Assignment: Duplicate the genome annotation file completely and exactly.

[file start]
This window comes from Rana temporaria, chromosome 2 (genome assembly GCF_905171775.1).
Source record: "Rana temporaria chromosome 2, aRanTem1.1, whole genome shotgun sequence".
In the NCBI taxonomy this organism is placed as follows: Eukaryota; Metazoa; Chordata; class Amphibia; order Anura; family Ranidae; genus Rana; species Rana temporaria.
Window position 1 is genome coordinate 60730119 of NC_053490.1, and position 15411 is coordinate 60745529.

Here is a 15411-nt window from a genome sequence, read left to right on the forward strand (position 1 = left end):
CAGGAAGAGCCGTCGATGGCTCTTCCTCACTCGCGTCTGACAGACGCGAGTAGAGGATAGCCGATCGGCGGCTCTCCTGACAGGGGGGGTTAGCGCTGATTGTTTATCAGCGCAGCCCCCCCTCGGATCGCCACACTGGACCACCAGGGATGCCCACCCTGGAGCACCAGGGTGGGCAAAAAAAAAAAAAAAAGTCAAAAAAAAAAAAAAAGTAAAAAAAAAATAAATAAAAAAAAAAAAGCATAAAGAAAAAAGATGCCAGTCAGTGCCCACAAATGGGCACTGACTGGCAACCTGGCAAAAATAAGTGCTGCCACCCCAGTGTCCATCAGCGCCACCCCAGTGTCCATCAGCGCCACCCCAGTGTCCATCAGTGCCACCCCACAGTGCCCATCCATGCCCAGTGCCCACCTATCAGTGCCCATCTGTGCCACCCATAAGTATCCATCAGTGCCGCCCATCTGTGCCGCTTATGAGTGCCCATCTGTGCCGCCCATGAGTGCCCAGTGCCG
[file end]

This window comes from Rana temporaria, chromosome 2 (genome assembly GCF_905171775.1).
Source record: "Rana temporaria chromosome 2, aRanTem1.1, whole genome shotgun sequence".
In the NCBI taxonomy this organism is placed as follows: Eukaryota; Metazoa; Chordata; class Amphibia; order Anura; family Ranidae; genus Rana; species Rana temporaria.
Window position 1 is genome coordinate 60730119 of NC_053490.1, and position 15411 is coordinate 60745529.

Here is a 15411-nt window from a genome sequence, read left to right on the forward strand (position 1 = left end):
CAGGAAGAGCCGTCGATGGCTCTTCCTCACTCGCGTCTGACAGACGCGAGTAGAGGATAGCCGATCGGCGGCTCTCCTGACAGGGGGGGTTAGCGCTGATTGTTTATCAGCGCAGCCCCCCCTCGGATCGCCACACTGGACCACCAGGGATGCCCACCCTGGAGCACCAGGGTGGGCAAAAAAAAAAAAAAAAGTCAAAAAAAAAAAAAAAGTAAAAAAAAAATAAATAAAAAAAAAAAAGCATAAAGAAAAAAGATGCCAGTCAGTGCCCACAAATGGGCACTGACTGGCAACCTGGCAAAAATAAGTGCTGCCACCCCAGTGTCCATCAGCGCCACCCCAGTGTCCATCAGCGCCACCCCAGTGTCCATCAGTGCCACCCCACAGTGCCCATCCATGCCCAGTGCCCACCTATCAGTGCCCATCTGTGCCACCCATAAGTATCCATCAGTGCCGCCCATCTGTGCCGCTTATGAGTGCCCATCTGTGCCGCCCATGAGTGCCCAGTGCCG